You have to wonder if this is a fair way to wind down a failing business.

When Architectural Traditions, a Tucson-based manufacturer of custom doors and windows, closed on April 14, it kept customer deposits for unfilled orders that in many cases were more than $100,000 apiece.

The deposits are going to pay the company’s secured lender, Alliance Bank of Arizona, which is owed an undisclosed amount. If, after Alliance is paid and the company’s assets are liquidated, any significant money is left over, it will be distributed to other creditors, such as the dealers who put down the deposits, company attorney Mike McGrath said in a written statement.

When I asked whether the amount of deposits taken by the company is in the millions, President Tom Littschwager said in a written response: “All funds of Architectural Traditions were depleted in the normal course of operating its business prior to closure.”

Interesting how, in his view, “funds of Architectural Traditions” seems to include deposits of customers who have not received their orders. I think you and I would consider those to be funds of the people who made the deposit.

The closure left around 100 local workers unemployed and left small businesses around the country in trouble. Take Tom Roof’s company, TXR Architects and Constructors in Lake Ozark, Mo., which has nine employees. He said he put down a sizable deposit in January, and it now appears to be gone.

“They’ve taken money for no return services, to the benefit of the investors,” Roof told me. In the small world of custom windows and doors, Architectural Traditions’ closure has been big news that has dealers swapping stories about their experiences with the company.

The company’s investors are New Southwest Door Co., which has a 75 percent stake in Architectural Traditions and is controlled by officers of Tucson-based Diamond Ventures, and Tracy Edgemon of Flower Mound, Texas, who owns 25 percent. Edgemon also owns other window-and-door businesses.

Dave Gehrke of Builders Window Supply in San Diego told me he’s lost a six-figure sum, but he was worried about specifying the amount because he doesn’t want others to think his business is on shaky ground financially.

As far as Gehrke can tell, as the dealer he’s the one on the hook for the money he put down. The customer paid it to the contractor, and the contractor paid it to him. He’s obligated to follow through on the contract, but can’t.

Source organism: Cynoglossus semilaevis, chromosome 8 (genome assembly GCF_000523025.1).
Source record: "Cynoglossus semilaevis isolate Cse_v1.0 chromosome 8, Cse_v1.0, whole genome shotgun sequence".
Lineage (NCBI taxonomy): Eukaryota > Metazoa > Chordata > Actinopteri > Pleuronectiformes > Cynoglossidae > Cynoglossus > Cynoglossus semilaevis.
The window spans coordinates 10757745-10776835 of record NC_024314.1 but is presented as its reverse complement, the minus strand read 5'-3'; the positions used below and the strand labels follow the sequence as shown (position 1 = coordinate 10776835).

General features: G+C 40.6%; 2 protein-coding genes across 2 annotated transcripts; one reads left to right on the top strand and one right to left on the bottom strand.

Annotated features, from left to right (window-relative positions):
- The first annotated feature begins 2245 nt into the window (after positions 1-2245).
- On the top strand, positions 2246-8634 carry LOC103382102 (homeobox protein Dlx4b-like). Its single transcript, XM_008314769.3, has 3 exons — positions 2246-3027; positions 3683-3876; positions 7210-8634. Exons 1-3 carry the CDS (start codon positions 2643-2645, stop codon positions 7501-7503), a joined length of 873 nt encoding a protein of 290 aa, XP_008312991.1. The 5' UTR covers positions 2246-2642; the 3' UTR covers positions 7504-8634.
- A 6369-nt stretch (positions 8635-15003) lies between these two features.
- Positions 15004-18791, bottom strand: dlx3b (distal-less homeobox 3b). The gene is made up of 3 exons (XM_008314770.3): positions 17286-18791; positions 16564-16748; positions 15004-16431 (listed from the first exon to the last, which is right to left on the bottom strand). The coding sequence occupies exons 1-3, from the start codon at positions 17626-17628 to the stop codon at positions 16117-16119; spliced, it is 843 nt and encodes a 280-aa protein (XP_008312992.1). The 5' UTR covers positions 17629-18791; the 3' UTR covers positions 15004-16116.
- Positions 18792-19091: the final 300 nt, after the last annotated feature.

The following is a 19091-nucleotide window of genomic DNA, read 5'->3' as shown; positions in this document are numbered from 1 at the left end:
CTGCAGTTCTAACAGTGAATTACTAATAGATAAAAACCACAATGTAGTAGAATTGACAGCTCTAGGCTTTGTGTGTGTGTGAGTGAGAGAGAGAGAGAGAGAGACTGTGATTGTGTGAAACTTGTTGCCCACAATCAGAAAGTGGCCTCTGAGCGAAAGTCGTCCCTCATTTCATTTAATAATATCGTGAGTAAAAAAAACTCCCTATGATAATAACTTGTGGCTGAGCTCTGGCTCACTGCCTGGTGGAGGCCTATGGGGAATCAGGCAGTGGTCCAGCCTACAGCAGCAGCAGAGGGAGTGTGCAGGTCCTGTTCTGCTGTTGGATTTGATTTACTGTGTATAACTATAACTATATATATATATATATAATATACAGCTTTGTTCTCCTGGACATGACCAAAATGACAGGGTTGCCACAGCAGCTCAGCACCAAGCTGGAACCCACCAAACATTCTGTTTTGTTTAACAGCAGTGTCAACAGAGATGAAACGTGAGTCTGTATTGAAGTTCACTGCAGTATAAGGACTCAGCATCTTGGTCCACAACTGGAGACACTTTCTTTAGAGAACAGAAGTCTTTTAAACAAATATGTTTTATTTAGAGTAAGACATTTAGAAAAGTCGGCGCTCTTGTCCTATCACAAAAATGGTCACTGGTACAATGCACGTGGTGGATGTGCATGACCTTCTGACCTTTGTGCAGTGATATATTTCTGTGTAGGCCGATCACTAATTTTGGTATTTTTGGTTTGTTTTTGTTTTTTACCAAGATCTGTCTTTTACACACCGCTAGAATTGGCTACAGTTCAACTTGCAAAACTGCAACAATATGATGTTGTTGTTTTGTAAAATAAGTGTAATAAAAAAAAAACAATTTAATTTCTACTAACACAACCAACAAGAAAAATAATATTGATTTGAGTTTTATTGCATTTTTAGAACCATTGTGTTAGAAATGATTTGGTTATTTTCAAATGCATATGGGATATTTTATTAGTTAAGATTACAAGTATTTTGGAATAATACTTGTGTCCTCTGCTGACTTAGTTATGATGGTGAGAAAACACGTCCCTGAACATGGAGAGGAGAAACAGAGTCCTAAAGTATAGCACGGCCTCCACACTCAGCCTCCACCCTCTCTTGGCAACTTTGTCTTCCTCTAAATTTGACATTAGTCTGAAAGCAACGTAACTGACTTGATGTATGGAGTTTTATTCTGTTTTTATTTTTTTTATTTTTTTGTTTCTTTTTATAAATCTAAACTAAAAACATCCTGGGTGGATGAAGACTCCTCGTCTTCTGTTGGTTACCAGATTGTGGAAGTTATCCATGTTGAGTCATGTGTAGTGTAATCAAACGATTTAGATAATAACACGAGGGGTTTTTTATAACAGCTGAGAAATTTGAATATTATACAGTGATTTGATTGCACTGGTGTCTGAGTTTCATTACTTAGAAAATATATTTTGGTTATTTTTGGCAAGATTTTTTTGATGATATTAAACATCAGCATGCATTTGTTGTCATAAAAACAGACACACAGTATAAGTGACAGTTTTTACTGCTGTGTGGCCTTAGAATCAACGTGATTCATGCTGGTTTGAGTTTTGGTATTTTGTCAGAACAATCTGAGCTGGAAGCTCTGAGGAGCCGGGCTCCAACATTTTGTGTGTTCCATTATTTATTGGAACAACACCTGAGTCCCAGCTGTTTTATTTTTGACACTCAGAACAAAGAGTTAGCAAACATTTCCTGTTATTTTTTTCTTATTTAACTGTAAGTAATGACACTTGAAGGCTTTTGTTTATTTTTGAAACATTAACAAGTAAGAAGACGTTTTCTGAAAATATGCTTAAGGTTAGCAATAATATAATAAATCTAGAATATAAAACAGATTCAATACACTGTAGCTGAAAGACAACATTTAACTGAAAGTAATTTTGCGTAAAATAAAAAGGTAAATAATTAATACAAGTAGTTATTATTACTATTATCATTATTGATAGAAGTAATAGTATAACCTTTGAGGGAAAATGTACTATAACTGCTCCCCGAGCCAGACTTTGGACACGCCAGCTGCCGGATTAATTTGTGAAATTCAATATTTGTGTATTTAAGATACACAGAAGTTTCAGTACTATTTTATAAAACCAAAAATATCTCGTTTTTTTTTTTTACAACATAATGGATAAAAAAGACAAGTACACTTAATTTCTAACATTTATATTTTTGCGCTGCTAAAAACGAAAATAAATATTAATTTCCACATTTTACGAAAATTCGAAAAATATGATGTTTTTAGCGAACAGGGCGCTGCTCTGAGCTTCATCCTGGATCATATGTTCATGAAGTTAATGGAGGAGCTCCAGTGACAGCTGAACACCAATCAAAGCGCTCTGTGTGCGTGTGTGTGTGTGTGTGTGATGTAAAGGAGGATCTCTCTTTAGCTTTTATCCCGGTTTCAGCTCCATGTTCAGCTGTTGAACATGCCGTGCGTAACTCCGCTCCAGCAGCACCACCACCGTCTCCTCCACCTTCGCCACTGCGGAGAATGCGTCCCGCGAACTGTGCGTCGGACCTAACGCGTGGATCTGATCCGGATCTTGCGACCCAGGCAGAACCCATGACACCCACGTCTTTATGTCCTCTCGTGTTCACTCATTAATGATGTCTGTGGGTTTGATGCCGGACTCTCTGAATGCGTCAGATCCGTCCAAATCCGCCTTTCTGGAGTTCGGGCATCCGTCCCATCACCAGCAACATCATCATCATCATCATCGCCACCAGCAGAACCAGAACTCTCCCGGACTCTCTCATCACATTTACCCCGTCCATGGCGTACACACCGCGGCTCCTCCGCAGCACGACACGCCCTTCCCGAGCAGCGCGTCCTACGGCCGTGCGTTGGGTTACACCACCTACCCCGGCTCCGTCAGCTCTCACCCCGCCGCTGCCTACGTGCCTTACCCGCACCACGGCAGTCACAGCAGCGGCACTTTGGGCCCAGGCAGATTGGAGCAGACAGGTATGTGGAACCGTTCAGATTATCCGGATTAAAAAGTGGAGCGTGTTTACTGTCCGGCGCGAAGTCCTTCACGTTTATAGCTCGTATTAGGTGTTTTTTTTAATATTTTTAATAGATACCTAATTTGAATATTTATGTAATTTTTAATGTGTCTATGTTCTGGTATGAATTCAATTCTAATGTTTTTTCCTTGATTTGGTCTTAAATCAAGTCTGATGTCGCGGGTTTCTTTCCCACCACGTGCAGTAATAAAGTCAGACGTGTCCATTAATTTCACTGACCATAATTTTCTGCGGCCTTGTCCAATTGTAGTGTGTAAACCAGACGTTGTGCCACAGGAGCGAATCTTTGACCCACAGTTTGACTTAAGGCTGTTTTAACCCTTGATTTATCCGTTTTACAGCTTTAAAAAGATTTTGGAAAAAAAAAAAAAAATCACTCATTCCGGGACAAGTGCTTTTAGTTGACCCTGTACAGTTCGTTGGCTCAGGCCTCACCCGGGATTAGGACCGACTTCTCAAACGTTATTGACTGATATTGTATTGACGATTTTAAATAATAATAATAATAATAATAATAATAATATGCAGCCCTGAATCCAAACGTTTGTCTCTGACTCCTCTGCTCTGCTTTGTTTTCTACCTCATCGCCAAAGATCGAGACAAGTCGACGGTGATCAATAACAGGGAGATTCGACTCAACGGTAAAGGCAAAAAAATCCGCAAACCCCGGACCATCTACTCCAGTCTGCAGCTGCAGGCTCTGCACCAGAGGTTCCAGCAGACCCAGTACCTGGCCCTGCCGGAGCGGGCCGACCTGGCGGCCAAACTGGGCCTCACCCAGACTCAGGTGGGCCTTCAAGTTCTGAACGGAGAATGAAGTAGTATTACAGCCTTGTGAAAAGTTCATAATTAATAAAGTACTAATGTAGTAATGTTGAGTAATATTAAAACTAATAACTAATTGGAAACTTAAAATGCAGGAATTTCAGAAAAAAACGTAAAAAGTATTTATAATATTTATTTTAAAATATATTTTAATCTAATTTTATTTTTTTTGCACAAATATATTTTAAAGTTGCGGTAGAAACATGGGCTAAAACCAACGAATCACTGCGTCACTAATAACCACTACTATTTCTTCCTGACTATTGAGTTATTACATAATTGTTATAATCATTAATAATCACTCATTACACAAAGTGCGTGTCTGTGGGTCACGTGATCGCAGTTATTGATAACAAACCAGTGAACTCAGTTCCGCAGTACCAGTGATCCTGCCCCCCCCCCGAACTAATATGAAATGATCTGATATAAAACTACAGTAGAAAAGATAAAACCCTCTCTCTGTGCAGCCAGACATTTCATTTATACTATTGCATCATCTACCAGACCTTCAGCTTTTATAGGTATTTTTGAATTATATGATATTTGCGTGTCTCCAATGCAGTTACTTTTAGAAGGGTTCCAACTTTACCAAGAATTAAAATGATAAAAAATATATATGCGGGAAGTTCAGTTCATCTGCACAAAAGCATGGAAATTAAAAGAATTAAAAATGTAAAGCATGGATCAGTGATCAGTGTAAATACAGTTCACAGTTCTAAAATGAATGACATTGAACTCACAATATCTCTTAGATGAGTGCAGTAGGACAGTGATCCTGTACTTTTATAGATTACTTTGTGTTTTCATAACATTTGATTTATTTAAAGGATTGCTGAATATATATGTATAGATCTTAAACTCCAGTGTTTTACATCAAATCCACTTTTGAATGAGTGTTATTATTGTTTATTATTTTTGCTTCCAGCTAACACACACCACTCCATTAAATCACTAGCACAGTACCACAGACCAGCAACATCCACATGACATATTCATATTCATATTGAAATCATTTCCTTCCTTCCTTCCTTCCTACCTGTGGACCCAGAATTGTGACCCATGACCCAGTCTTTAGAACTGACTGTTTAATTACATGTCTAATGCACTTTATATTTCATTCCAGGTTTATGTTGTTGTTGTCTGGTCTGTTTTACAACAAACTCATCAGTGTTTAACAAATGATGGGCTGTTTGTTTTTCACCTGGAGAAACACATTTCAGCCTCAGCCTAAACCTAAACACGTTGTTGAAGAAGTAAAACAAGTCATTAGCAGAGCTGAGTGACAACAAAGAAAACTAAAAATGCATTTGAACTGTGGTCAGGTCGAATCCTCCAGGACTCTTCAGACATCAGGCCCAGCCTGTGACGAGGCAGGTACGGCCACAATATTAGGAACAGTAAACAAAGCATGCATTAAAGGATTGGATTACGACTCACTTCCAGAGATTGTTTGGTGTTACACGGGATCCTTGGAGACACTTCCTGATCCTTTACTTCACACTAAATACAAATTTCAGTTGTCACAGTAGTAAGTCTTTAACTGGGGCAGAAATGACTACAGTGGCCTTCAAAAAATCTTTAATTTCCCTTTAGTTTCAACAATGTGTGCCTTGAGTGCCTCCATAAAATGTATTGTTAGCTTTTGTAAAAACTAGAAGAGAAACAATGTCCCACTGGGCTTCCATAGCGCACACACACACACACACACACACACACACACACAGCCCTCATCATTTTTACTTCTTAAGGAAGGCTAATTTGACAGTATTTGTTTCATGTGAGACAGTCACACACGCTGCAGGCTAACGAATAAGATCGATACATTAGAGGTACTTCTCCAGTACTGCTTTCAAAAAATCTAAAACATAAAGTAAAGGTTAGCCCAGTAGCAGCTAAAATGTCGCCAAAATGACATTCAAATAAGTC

And while Architectural Traditions President Littschwager, in a story last week, blamed the closure on slow orders, Dan O’Rourke, an independent dealer in Southern California who is from Tucson, said he doesn’t believe the economy was the problem.

“They were used to making wood products, and I think this steel product threw them for a loop,” he said.

The company has so far declined to file for bankruptcy protection. In a written statement, company attorney Isaac Rothschild explained the decision this way: “At this time, Architectural Traditions has determined that a business liquidation outside of bankruptcy court is the most cost-effective method of selling Architectural Traditions’ assets, which will increase any opportunities for customers, vendors and other creditors to realize a recovery.”

In a statement Wednesday, company attorney McGrath allowed for the possibility of a bankruptcy filing later on.

I asked Susan Boswell, a prominent local bankruptcy attorney, about the costs of filing. She said that while Chapter 7 liquidation is not expensive compared with other forms, it does cost attorneys’ fees, filing fees and fees to the trustee. In cases such as this, she said, creditors may be able to force the company into involuntary bankruptcy.

While the dealers would have a priority position among unsecured creditors in a bankruptcy, that might not mean much, she said.

“It’s going to be very difficult for people to recover (deposits), even if they file bankruptcy,” Boswell said. “They’re a priority, but they’re only a priority if there’s money there to pay them.”

While there may be a case for do-it-yourself liquidation, it’s also notable that avoiding bankruptcy court allows the company to control who gets paid back and who loses out without prying from outside parties.

Those who are out the big deposits will undoubtedly make sure this goes to one court or another, though. If it’s not bankruptcy court, then they’ll sue and take Architectural Traditions to civil court.

One way or another, the financial details will be forced out.

Contact columnist Tim Steller at or 807-7789. On Twitter: @senyorreporter